The automotive industry uses laser technology throughout its production process, from technical car components to aesthetic buttons and switches.
Laser marking is the technique widely used on automotive components to create data matrix codes and identifying numbers.
This article will explain why laser marking is used, explore the different types of markings, and discuss which laser marking machines are best for the automotive industry.
Laser marking is used to mark identifiers on vehicle parts and components. The advantages of marking with lasers over other techniques is that it:
Traceability in the automotive industry is hugely important. Vehicle parts or components, particularly those related to safety, are required to be identifiable and traceable back to the manufacturer, helping with recalls and warranty decisions. The mark left by laser marking is perfect for this, as it is permanent, high quality and high contrast, plus laser marking can be used on a range of materials, making it ideal for use across the production process.
Different laser marking uses in the automotive industry include:
A data matrix code holds data that can be read by scanners to reveal the data encoded within it. The code is made up of two solid bars that form an L-shape (that helps scanners to locate the code), and black and white cells. The configuration of these cells is what holds the unique data, with the number of rows and columns increasing with the amount of information stored in the code, which is limited to 2,335 alphanumeric characters.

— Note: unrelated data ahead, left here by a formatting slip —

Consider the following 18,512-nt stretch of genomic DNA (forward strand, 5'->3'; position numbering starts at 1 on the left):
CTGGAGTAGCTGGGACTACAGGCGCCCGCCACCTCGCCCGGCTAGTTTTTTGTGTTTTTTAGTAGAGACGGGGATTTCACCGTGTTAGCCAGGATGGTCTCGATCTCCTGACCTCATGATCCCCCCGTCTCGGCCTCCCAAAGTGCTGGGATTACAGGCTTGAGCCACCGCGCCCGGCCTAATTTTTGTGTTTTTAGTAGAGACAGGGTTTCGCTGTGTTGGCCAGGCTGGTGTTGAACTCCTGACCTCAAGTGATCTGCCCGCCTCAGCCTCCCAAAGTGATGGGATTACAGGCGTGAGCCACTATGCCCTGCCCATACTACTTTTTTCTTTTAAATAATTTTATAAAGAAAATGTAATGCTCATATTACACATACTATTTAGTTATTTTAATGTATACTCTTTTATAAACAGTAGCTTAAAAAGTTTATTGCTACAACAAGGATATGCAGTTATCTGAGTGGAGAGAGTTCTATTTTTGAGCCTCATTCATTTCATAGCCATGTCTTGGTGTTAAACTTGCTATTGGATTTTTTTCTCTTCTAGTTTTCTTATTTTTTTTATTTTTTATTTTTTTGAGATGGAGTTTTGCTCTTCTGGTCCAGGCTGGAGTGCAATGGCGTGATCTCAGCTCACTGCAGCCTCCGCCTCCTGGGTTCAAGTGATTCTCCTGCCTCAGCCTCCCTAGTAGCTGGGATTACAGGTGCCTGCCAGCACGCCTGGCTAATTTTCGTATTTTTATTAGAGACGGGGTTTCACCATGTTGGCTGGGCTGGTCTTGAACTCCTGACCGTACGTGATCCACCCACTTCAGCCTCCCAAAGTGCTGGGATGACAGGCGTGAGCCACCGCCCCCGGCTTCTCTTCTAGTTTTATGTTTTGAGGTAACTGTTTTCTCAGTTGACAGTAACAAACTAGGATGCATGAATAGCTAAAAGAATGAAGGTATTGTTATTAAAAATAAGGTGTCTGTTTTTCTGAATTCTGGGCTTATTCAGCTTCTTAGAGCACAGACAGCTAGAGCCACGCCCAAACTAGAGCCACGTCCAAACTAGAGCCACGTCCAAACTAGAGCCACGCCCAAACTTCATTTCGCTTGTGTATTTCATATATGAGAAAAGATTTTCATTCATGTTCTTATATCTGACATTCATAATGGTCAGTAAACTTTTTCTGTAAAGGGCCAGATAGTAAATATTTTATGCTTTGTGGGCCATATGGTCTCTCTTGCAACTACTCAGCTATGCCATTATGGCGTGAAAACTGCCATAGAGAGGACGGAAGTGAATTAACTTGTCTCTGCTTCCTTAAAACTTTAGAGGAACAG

A data matrix code is often 2D, typically square (although they can be rectangle), and can be read from any orientation.
When laser marked on automotive parts and components, they are used to hold traceability data. They are favoured over QR codes as data matrix codes are smaller and are therefore better suited for marking small components.
Some components that require identifying codes or numbers have complex or textured surfaces, making it potentially difficult to read identification marks on the part. This is also the case for parts within the engine bay, where they are exposed to road dirt, oils, and heat from the engine.
This is where high contrast marks come in. A high contrast mark left by a laser marking machine offers increased readability, as the mark will contrast with the surface, or the area around the mark will be coloured in a way to make the mark stand out, often referred to as black/white marking.
This makes it far easier for people and scanners to read and scan the codes and numbers quickly, reducing the impact on productivity.
Another great use of laser marking in the automotive industry is for creating day/night marking.
Day/night marking is used where illuminated plastic is required in the vehicle, such as on buttons, dials and switches. As the name suggests, the marking makes it so that the button can be seen clearly in the day, with a bright marking, and then can be backlit to be clearly seen when dark during the night. The light allowed through only illuminates to the desired level, not letting through too much light so as to cause an issue for the driver of the car.
Laser marking is ideally suited for this, as it can strip away layers of a plastic surface to expose the desired colour and translucent surface underneath. Day/night laser marking has become the industry standard for this use, replacing two-part injection moulding which is more costly and less efficient, precise and flexible.
As the UK’s sole authorised distributor for Lasit laser marking machinery, we can provide expert advice to help you identify the perfect machine for your needs.
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